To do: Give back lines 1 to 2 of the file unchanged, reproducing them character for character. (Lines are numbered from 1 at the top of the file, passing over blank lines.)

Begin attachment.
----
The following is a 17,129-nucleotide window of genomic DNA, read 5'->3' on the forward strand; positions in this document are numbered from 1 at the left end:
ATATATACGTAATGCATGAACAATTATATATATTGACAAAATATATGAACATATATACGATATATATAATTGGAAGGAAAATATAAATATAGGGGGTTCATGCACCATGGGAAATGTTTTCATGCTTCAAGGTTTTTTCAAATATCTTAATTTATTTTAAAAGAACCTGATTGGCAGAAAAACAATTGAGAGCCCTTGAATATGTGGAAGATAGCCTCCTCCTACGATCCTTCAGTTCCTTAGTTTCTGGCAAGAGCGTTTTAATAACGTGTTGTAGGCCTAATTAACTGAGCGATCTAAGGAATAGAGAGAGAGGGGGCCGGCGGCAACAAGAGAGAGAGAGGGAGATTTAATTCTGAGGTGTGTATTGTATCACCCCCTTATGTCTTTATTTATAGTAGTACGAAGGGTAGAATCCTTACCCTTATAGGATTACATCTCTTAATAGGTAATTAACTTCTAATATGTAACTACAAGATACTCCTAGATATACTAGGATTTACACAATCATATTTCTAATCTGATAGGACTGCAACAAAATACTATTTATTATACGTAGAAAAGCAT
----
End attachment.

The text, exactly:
The following is a 17,129-nucleotide window of genomic DNA, read 5'->3' on the forward strand; positions in this document are numbered from 1 at the left end:
ATATATACGTAATGCATGAACAATTATATATATTGACAAAATATATGAACATATATACGATATATATAATTGGAAGGAAAATATAAATATAGGGGGTTCATGCACCATGGGAAATGTTTTCATGCTTCAAGGTTTTTTCAAATATCTTAATTTATTTTAAAAGAACCTGATTGGCAGAAAAACAATTGAGAGCCCTTGAATATGTGGAAGATAGCCTCCTCCTACGATCCTTCAGTTCCTTAGTTTCTGGCAAGAGCGTTTTAATAACGTGTTGTAGGCCTAATTAACTGAGCGATCTAAGGAATAGAGAGAGAGGGGGCCGGCGGCAACAAGAGAGAGAGAGGGAGATTTAATTCTGAGGTGTGTATTGTATCACCCCCTTATGTCTTTATTTATAGTAGTACGAAGGGTAGAATCCTTACCCTTATAGGATTACATCTCTTAATAGGTAATTAACTTCTAATATGTAACTACAAGATACTCCTAGATATACTAGGATTTACACAATCATATTTCTAATCTGATAGGACTGCAACAAAATACTATTTATTATACGTAGAAAAGCAT